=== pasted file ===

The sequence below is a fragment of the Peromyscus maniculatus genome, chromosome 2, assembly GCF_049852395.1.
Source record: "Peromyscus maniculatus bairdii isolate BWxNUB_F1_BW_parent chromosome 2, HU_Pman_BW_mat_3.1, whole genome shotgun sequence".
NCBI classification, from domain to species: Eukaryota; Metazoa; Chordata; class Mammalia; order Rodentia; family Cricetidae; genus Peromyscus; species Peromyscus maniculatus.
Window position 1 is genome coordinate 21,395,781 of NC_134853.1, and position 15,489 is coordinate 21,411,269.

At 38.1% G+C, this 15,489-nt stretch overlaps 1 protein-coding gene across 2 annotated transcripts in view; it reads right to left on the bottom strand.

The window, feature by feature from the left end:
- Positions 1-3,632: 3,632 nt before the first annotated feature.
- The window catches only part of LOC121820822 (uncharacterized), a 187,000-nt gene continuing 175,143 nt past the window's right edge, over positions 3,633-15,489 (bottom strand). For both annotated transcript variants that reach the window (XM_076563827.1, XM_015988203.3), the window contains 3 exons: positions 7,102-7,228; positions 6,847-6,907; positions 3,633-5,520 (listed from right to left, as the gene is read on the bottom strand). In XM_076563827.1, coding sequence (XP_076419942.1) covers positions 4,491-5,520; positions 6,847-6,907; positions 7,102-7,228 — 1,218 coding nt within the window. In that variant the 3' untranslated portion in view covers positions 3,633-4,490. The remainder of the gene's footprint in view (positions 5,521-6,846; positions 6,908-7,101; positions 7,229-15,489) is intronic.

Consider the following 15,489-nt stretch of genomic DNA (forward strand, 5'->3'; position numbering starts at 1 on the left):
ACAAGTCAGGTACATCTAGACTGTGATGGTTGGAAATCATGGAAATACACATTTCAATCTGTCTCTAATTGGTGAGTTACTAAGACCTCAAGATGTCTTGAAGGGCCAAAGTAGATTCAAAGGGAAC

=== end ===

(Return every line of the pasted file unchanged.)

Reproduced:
The sequence below is a fragment of the Peromyscus maniculatus genome, chromosome 2, assembly GCF_049852395.1.
Source record: "Peromyscus maniculatus bairdii isolate BWxNUB_F1_BW_parent chromosome 2, HU_Pman_BW_mat_3.1, whole genome shotgun sequence".
NCBI classification, from domain to species: Eukaryota; Metazoa; Chordata; class Mammalia; order Rodentia; family Cricetidae; genus Peromyscus; species Peromyscus maniculatus.
Window position 1 is genome coordinate 21,395,781 of NC_134853.1, and position 15,489 is coordinate 21,411,269.

At 38.1% G+C, this 15,489-nt stretch overlaps 1 protein-coding gene across 2 annotated transcripts in view; it reads right to left on the bottom strand.

The window, feature by feature from the left end:
- Positions 1-3,632: 3,632 nt before the first annotated feature.
- The window catches only part of LOC121820822 (uncharacterized), a 187,000-nt gene continuing 175,143 nt past the window's right edge, over positions 3,633-15,489 (bottom strand). For both annotated transcript variants that reach the window (XM_076563827.1, XM_015988203.3), the window contains 3 exons: positions 7,102-7,228; positions 6,847-6,907; positions 3,633-5,520 (listed from right to left, as the gene is read on the bottom strand). In XM_076563827.1, coding sequence (XP_076419942.1) covers positions 4,491-5,520; positions 6,847-6,907; positions 7,102-7,228 — 1,218 coding nt within the window. In that variant the 3' untranslated portion in view covers positions 3,633-4,490. The remainder of the gene's footprint in view (positions 5,521-6,846; positions 6,908-7,101; positions 7,229-15,489) is intronic.

Consider the following 15,489-nt stretch of genomic DNA (forward strand, 5'->3'; position numbering starts at 1 on the left):
ACAAGTCAGGTACATCTAGACTGTGATGGTTGGAAATCATGGAAATACACATTTCAATCTGTCTCTAATTGGTGAGTTACTAAGACCTCAAGATGTCTTGAAGGGCCAAAGTAGATTCAAAGGGAAC